DevSecOps: Embedding a Security Practice into your DevOps Approach
Source – devops.com
It’s a no-brainer that the element of security cannot be compromised even to the smallest of extents in today’s competitive, fast-paced, modern technology-driven IT infrastructure. However, to keep up with the rapid developments of other processes in this agile world, security is often given relatively less importance and in some cases, even left behind. As the term suggests, DevSecOps is primarily concerned with the incorporation of security in the DevOps pipeline.
The intended primary function of DevSecOps is to help overcome the aforementioned barrier by extending the conventional framework of DevOps and inculcating security testing by means of various security tools. This article attempts to explore the significance, characteristics, benefits and challenges involved in DevSecOps implementation and practice.
Why DevSecOps Matters
Since the rate of cybercrime over the past few years has been increasing at a significantly high rate, the need for adoption and implementation of DevSecOps is also intensifying. An analytical study from Cybersecurity Ventures predicts that the damages incurred from cybercrime will be as high as $6 trillion annually by the year 2021, double the $3 trillion in 2015. As the benefits reaped from implementation are linked directly to the reduction in cyber attacks, DevSecOps is becoming the center of attention of IT decision-makers.
Breaking Down DevSecOps
The following factors constitute the core of the DevSecOps approach and are the key to a successful implementation:
While the concept of DevOps revolves around automating the build, test and deployment sections, DevSecOps additionally focuses on automating security. Automation is crucial as the security—besides being able to be scrupulous and comprehensive—also has to catch up with the much faster release cycles driven by DevOps. The target of DevSecOps is automating all of the security controls, thus eliminating the need for manual interference.
People, Process and Technology
The trio of people, process and technology is the pillar and it directly influences the extent of success of any DevSecOps approach and practice. The People—considered as the weakest link of the three—are the security specialists and integration of the security team with the development team. Appointing “security champions” who form a cross-functional team to work on the application security, is a key element of the People practice. The Process involves standardizing the workflow, documentation and execution of the same to make sure that the security is transparent with other processes in the workflow. The Technology refers to the various facets deployed in DevSecOps such as the automated vulnerability management, automated compliance scan, etc., whose applications are directly involved in the implementation.
Different Tools for Different Functions
There are a number of security tools that specialize in various aspects of the DevSecOps approach, including testing, secrets management, attack modeling and red team. Selecting the right tool for the right function is paramount and it is not always easy since many of them are still in the emerging phase.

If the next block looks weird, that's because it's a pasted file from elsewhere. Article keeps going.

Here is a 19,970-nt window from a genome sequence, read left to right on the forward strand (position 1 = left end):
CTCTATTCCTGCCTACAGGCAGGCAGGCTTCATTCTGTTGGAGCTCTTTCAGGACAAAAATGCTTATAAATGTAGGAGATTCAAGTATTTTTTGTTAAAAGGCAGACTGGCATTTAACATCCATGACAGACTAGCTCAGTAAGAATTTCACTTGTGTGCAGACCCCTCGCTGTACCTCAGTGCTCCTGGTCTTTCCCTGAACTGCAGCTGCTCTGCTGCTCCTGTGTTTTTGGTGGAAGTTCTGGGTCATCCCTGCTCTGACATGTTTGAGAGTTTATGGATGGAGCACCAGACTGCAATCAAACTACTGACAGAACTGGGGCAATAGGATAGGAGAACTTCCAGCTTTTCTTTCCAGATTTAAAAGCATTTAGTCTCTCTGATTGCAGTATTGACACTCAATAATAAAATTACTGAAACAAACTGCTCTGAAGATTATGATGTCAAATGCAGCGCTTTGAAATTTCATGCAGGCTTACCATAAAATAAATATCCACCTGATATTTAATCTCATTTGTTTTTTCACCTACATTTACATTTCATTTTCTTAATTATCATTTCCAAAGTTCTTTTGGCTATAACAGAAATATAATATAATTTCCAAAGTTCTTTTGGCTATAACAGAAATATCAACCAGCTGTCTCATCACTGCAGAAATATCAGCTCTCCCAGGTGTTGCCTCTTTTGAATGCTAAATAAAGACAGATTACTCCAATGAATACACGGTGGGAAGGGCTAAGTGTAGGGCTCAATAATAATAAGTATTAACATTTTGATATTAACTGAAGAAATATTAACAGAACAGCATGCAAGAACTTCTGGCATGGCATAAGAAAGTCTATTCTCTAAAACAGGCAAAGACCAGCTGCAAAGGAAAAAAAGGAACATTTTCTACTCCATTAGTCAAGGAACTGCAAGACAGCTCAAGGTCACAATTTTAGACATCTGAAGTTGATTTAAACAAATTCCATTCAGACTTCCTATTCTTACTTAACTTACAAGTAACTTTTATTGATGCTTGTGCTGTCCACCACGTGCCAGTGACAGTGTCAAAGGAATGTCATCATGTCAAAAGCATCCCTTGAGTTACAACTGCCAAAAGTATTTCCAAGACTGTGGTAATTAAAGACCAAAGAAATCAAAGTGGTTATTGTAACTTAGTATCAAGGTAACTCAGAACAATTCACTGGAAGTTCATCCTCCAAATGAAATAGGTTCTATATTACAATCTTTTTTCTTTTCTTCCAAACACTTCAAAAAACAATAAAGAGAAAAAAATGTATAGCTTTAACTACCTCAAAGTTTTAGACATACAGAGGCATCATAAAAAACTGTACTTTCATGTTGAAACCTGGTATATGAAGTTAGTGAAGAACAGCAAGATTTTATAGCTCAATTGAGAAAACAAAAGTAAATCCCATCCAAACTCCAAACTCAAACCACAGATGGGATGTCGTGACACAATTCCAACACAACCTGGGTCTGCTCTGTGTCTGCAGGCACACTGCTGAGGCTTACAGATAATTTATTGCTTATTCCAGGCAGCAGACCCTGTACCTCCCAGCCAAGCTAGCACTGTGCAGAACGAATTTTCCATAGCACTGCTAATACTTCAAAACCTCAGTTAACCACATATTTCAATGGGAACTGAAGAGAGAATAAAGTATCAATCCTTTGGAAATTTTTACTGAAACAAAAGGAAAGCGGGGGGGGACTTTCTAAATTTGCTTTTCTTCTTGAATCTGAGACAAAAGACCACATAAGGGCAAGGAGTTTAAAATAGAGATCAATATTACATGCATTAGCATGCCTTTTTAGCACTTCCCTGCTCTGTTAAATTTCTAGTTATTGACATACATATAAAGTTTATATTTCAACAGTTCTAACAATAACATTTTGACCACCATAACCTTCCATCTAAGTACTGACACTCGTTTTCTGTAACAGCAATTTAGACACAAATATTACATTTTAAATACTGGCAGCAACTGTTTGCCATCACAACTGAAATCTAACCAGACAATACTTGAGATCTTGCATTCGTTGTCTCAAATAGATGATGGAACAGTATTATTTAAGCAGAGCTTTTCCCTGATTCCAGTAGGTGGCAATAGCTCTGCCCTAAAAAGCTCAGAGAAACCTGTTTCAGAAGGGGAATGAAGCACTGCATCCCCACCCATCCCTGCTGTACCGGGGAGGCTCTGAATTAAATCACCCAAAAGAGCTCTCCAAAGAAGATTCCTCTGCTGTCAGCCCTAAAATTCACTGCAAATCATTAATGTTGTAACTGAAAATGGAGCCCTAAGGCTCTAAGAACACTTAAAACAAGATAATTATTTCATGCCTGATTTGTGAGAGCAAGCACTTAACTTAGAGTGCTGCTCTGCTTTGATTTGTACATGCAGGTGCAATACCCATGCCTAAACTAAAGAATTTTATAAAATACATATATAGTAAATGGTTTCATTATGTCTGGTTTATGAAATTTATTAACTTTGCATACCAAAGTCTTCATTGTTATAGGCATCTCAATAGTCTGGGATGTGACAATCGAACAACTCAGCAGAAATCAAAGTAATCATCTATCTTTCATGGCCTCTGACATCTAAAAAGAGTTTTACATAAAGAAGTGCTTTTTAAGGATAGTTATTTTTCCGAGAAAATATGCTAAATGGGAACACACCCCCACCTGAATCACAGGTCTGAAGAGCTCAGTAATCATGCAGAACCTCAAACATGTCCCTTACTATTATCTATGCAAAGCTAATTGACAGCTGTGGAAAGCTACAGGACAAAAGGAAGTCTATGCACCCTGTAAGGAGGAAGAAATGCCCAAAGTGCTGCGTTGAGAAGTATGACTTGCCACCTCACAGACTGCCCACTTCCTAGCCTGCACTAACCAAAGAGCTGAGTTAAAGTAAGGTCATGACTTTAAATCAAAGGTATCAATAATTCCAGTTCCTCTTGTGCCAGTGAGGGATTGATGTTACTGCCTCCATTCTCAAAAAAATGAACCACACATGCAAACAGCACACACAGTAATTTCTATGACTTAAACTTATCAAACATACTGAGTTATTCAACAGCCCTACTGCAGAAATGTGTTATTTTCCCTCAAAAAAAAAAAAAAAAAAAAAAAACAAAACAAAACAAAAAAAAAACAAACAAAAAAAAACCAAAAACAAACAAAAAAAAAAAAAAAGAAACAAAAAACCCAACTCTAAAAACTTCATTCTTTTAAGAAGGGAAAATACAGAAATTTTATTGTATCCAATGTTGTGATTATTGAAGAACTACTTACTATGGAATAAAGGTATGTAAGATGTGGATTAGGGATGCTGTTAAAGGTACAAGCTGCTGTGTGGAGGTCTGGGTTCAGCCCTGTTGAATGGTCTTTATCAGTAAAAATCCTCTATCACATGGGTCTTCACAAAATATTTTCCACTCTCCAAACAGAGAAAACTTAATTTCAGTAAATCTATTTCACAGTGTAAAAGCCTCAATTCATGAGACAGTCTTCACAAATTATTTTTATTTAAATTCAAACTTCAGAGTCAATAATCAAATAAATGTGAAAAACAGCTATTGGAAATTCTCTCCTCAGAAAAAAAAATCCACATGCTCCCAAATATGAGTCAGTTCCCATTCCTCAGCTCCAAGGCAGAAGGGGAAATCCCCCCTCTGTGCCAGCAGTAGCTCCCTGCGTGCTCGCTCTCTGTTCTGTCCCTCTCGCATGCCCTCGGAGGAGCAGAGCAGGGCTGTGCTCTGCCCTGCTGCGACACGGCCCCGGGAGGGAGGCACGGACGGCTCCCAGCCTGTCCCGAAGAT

With DevSecOps, You Get …
Enhanced overall security: The overall security of the infrastructure is strengthened by identifying and reducing vulnerabilities as and when they occur. In case some minor breaches happen, the rate at which the recovery happens is also escalated.
Total Cost Reduction: Unlike the conventional approach, in DevSecOps the security issues are identified and dealt with in the development phase itself. Consequently, this leads to reduced overall costs incurred in the development and security of applications.
Accelerated delivery speed: The implementation of DevSecOps consistently strives to detect and eliminate the security bottlenecks at various stages of development. This, in turn, increases the speed at which the product is delivered.
Besides the above-mentioned benefits, DevSecOps also nurtures an environment of transparency and helps in increasing the customer value.
But, Implemention is not a Piece of Cake
Comprehensibly, there are many challenges that lie ahead before DevSecOps implementation. The availability of sufficiently skilled cybersecurity professionals is one of them. This is because the extent of expertise needed in cybersecurity is underrated when compared to other business units. Unlike the traditional environment, a DevSecOps methodology means that the various internal teams of the business unit such as the development and security teams need to work in unison, which might not always go smoothly. The fact that building secure code is time-consuming can frustrate developers, as it hampers their speed of delivery. Many mid- and low-level organizations are skeptical about security as, economically, it is viewed as more of a liability rather than an asset.
In my next article, I will be applying a templated approach to shortlist tools that would be suitable for your organizational needs. For illustration, a series of webinars that cover the various aspects of the implementation of DevOps can be found here.
According to the WhiteHat Security Application Statistics Report, “The average customer takes 174 days to fix a vulnerability found when using dynamic analysis in production. However, those who have implemented DevSecOps do it in just 92 days. If we look at vulnerabilities found in development using static analysis, an average company takes 113 days, while the DevSecOps companies take just 51 days.” It is evident that, in the long run, the benefits reaped from DevSecOps outweigh the challenges. A successful approach drastically reduces the chances of succumbing to cybercrimes while being agile and revolving around the mindset, “Everyone is responsible for security.”